Reps panel: Exodus of medical workers a significant challenge for health sector

Amos Magaji, chairman house of representatives committee on health institutions Amos Magaji, chairman house of representatives committee on health institutions

The house of representatives committee on health institutions says the “mass exodus” of medical workers is a “significant challenge” for the health sector.

Amos Magaji, chairman of the committee, said this on Monday during the public hearing on the establishment of teaching hospitals, federal medical centres and other health institutions.

The country has been grappling with brain drain in the health sector, with skilled medical workers frequently leaving the country in search of better opportunities abroad.

The doctor-patient ratio in medical centres continues to decline, consequently overwhelming available workers.


The committee said with the nation’s increasing population, there is a need to build more hospitals in rural and suburban areas to meet the health needs of the people.

“With our growing population, the need for reference hospitals closer to the people, particularly in rural and suburban areas, have grown critical for ensuring the success of government initiatives to improve healthcare,” he said.

“Tertiary health institutions in Nigeria provide tertiary healthcare services to complement primary and secondary care in the national healthcare system.


“So far, the government’s role in developing and expanding hospital services in Nigeria has been commendable, with responsibility for one teaching hospital in each state of the federation.

“However, in order to develop and expand the country’s training institutions and ensure an equitable distribution of health manpower, the federal government must balance the inequality in the distribution of tertiary institutions across the country. This need cannot be over-emphasised.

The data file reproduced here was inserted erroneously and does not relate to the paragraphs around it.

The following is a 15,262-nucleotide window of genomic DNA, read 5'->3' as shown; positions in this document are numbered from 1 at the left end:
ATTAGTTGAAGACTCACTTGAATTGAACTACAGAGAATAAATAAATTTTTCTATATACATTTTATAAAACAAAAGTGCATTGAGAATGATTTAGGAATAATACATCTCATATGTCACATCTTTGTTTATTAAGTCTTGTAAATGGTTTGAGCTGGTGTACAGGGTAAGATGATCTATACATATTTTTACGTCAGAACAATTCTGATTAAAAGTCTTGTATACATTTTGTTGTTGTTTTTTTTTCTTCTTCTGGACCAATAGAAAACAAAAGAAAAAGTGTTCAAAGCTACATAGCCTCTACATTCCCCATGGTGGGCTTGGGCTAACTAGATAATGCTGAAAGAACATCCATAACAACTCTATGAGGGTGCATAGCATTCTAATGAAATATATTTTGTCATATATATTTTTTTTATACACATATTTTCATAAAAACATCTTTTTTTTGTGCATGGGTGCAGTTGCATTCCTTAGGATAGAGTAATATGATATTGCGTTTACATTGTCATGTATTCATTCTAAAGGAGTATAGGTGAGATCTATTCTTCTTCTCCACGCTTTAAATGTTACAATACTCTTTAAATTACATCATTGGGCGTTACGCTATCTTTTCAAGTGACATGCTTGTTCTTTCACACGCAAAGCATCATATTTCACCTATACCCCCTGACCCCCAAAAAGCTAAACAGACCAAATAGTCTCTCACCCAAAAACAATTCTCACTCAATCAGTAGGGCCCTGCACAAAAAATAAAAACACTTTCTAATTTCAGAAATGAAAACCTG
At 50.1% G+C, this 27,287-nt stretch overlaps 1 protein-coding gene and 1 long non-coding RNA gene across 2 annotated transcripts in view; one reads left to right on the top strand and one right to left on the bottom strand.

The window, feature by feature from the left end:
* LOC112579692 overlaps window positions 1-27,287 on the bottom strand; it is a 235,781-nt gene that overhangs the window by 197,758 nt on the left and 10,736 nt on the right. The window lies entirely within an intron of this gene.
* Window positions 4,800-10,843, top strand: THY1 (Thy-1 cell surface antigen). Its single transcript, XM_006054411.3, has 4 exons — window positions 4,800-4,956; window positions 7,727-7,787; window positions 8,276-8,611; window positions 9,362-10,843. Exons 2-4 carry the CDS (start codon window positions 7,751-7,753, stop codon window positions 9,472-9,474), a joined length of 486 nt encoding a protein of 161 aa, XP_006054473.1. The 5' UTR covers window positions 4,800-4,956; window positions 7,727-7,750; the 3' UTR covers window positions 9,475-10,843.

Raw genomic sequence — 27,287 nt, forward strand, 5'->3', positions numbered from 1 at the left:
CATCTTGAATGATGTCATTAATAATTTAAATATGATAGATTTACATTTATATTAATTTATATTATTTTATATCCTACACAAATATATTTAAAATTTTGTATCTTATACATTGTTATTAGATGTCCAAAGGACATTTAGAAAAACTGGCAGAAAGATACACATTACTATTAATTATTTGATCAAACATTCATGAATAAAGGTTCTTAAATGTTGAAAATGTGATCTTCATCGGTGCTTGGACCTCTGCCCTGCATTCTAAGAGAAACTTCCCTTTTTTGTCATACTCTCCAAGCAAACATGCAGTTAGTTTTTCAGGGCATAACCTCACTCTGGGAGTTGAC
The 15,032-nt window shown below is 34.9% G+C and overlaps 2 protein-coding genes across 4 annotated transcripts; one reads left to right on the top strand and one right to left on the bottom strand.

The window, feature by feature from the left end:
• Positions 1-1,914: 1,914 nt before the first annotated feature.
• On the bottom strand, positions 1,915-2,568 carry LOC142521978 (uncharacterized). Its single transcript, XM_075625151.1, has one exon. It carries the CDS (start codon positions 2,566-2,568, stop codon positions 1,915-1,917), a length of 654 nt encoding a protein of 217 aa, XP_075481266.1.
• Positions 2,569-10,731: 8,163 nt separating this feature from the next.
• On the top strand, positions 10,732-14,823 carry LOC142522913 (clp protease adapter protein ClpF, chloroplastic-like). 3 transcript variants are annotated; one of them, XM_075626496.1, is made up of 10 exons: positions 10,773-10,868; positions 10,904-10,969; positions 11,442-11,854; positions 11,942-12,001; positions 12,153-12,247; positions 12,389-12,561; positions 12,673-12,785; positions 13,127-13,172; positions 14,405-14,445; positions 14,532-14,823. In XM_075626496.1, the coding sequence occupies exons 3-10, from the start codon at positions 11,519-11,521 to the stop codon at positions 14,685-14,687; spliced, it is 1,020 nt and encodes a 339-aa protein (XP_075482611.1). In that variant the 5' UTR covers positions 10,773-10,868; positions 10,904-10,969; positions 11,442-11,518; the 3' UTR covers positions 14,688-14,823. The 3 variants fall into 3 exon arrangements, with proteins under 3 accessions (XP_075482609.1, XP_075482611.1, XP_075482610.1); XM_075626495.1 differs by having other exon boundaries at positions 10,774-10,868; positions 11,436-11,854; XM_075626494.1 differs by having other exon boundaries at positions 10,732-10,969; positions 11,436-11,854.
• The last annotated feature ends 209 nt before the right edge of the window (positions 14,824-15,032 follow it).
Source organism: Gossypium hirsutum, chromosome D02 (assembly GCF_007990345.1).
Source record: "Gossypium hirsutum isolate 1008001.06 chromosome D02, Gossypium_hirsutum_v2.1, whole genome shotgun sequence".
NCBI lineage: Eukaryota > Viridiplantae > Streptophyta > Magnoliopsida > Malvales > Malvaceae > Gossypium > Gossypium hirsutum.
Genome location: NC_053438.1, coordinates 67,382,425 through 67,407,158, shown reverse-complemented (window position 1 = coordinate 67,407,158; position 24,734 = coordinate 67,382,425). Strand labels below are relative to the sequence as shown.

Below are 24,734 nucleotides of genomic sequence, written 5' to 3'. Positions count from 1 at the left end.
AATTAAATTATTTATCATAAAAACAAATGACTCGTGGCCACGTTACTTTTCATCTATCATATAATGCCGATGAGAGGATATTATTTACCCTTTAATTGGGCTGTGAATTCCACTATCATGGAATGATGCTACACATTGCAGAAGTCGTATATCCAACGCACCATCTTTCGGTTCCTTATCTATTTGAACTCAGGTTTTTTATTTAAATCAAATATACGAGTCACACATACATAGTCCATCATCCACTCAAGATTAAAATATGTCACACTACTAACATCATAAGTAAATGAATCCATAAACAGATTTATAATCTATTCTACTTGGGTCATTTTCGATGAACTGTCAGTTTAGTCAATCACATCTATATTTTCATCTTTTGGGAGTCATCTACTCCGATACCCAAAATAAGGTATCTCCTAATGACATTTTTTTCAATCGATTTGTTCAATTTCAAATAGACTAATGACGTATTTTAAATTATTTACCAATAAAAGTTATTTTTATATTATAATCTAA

“The mass exodus of health workers and professionals to other countries, particularly the United Kingdom, presents a significant challenge to Nigeria’s healthcare sector.

“More recently, there has been an enormous migration of doctors, nurses, pharmacists, and laboratory scientists in search of greener pastures in other countries, leaving Nigeria’s health sector severely understaffed.


“To address this challenge, the federal government has declared a state of emergency in the health sector, following a call from the house of representatives.

“The need to reposition the healthcare sector to meet numerous emerging challenges is crucial to its improvement.

“To succeed in this era, a system that is well invested in human resources and medical intelligence as the backbone of the health sector is required.

“The administrative appointment of capable persons based on merit in hospital management also has a role to play.”


Magaji said parliament will ensure that Nigerians have access to the health services they need to meet the universal health coverage requirement of the World Health Organisation (WHO).



While declaring the event open, Tajudeen Abbas, speaker of the house, explained that the lower legislative chamber asked the federal government to declare an emergency in the health sector as proof of its commitment. 

Represented by Kingsley Chinda, minority leader, Abbas said access to healthcare is one of the legislative agenda of the 10th house.


“The onerous responsibility bestowed on the house committee on health institutions by both the house standing rules and the constitution is achievable when the calibre of its leadership and membership are taken into consideration,” he said.

“The present 10th house of representatives at its inception in 2023, set out for itself a legislative agenda whose implementation will surely bring about a tremendous improvement in the living condition/standard of our citizenry.


“The importance of health cannot be stressed and it is because of that the house of representatives declared a state of emergency in the health sector.”

Speaking on the bill to establish the federal medical centre in Ikole-Ekiti, Ekiti state, Akin Rotimi, house spokesperson, said the hospital “will bring several transformative benefits, not only to Ikole Ekiti but several other communities around”.

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